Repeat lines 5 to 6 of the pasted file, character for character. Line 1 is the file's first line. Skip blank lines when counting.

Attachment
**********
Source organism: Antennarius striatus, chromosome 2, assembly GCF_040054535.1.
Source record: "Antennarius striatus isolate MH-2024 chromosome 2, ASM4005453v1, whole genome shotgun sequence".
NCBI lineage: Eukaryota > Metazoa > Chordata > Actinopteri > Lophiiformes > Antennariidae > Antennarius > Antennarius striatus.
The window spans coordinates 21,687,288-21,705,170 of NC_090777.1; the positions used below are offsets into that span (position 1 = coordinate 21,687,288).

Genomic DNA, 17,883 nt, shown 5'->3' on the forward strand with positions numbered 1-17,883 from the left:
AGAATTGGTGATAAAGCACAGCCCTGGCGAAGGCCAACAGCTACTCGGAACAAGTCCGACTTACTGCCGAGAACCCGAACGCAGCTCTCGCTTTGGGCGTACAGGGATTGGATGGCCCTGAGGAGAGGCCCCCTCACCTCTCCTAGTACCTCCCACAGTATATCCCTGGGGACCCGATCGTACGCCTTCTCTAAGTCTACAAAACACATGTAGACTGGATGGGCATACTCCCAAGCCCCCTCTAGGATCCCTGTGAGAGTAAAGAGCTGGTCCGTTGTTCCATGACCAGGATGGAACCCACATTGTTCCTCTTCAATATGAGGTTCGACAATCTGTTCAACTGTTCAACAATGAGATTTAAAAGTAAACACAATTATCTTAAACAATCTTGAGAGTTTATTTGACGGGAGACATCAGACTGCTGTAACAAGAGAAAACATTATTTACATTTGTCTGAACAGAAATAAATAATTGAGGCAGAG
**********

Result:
Genomic DNA, 17,883 nt, shown 5'->3' on the forward strand with positions numbered 1-17,883 from the left:
AGAATTGGTGATAAAGCACAGCCCTGGCGAAGGCCAACAGCTACTCGGAACAAGTCCGACTTACTGCCGAGAACCCGAACGCAGCTCTCGCTTTGGGCGTACAGGGATTGGATGGCCCTGAGGAGAGGCCCCCTCACCTCTCCTAGTACCTCCCACAGTATATCCCTGGGGACCCGATCGTACGCCTTCTCTAAGTCTACAAAACACATGTAGACTGGATGGGCATACTCCCAAGCCCCCTCTAGGATCCCTGTGAGAGTAAAGAGCTGGTCCGTTGTTCCATGACCAGGATGGAACCCACATTGTTCCTCTTCAATATGAGGTTCGACAATCTGTTCAACTGTTCAACAATGAGATTTAAAAGTAAACACAATTATCTTAAACAATCTTGAGAGTTTATTTGACGGGAGACATCAGACTGCTGTAACAAGAGAAAACATTATTTACATTTGTCTGAACAGAAATAAATAATTGAGGCAGAG